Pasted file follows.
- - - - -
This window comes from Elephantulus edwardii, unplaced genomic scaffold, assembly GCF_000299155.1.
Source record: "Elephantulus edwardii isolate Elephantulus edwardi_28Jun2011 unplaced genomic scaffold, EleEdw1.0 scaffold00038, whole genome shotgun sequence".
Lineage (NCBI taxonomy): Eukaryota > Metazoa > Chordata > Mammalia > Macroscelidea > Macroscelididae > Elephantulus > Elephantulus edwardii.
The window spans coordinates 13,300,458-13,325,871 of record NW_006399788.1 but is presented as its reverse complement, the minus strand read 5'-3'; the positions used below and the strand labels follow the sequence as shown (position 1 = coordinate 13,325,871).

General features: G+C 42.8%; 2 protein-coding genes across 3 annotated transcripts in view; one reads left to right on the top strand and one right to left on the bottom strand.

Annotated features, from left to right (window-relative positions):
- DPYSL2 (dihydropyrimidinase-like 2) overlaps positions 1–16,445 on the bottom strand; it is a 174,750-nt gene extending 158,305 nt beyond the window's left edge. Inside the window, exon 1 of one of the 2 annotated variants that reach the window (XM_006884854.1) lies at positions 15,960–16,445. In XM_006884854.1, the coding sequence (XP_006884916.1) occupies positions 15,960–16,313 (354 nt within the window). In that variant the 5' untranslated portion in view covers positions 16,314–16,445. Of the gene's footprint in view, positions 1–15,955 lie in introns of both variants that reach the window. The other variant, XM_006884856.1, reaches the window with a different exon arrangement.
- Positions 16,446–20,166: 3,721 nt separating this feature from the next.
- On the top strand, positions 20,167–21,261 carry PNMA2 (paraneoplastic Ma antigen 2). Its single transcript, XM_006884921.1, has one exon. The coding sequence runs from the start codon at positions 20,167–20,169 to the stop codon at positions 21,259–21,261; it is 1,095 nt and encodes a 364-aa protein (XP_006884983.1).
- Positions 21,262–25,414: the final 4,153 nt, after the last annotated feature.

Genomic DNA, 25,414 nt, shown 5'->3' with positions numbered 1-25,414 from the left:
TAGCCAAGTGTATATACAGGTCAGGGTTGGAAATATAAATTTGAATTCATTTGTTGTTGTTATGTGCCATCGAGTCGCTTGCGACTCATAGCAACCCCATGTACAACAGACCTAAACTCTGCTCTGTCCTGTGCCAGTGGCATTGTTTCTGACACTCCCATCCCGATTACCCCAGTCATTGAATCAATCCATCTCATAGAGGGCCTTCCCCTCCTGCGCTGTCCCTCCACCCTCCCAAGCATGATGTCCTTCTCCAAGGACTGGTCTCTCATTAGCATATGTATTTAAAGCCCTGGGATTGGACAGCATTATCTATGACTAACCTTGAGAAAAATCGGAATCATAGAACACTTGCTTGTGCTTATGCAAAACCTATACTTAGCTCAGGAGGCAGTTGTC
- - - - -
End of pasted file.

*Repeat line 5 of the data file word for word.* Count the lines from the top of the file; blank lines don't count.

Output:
General features: G+C 42.8%; 2 protein-coding genes across 3 annotated transcripts in view; one reads left to right on the top strand and one right to left on the bottom strand.